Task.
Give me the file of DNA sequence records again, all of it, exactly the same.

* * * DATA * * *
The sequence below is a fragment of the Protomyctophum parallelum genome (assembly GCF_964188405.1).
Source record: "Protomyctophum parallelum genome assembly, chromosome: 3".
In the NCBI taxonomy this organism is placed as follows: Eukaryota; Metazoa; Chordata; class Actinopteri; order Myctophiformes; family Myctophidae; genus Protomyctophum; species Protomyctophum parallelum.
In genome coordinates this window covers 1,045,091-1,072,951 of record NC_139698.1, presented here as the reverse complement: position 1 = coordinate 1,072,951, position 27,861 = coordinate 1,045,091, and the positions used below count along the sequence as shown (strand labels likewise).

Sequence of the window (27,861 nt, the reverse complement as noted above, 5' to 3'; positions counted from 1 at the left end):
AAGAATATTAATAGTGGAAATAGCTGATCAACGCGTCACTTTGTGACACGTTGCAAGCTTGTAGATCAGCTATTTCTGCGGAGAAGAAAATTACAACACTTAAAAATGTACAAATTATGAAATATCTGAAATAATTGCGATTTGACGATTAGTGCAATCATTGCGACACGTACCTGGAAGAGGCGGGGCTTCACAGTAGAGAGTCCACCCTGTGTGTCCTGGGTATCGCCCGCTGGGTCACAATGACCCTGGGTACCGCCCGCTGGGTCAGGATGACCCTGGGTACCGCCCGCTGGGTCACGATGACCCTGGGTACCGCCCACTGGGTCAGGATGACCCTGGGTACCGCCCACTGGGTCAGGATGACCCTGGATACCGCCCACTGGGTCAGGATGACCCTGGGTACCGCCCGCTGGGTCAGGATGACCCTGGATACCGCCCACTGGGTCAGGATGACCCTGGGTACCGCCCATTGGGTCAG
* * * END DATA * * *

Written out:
The sequence below is a fragment of the Protomyctophum parallelum genome (assembly GCF_964188405.1).
Source record: "Protomyctophum parallelum genome assembly, chromosome: 3".
In the NCBI taxonomy this organism is placed as follows: Eukaryota; Metazoa; Chordata; class Actinopteri; order Myctophiformes; family Myctophidae; genus Protomyctophum; species Protomyctophum parallelum.
In genome coordinates this window covers 1,045,091-1,072,951 of record NC_139698.1, presented here as the reverse complement: position 1 = coordinate 1,072,951, position 27,861 = coordinate 1,045,091, and the positions used below count along the sequence as shown (strand labels likewise).

Sequence of the window (27,861 nt, the reverse complement as noted above, 5' to 3'; positions counted from 1 at the left end):
AAGAATATTAATAGTGGAAATAGCTGATCAACGCGTCACTTTGTGACACGTTGCAAGCTTGTAGATCAGCTATTTCTGCGGAGAAGAAAATTACAACACTTAAAAATGTACAAATTATGAAATATCTGAAATAATTGCGATTTGACGATTAGTGCAATCATTGCGACACGTACCTGGAAGAGGCGGGGCTTCACAGTAGAGAGTCCACCCTGTGTGTCCTGGGTATCGCCCGCTGGGTCACAATGACCCTGGGTACCGCCCGCTGGGTCAGGATGACCCTGGGTACCGCCCGCTGGGTCACGATGACCCTGGGTACCGCCCACTGGGTCAGGATGACCCTGGGTACCGCCCACTGGGTCAGGATGACCCTGGATACCGCCCACTGGGTCAGGATGACCCTGGGTACCGCCCGCTGGGTCAGGATGACCCTGGATACCGCCCACTGGGTCAGGATGACCCTGGGTACCGCCCATTGGGTCAG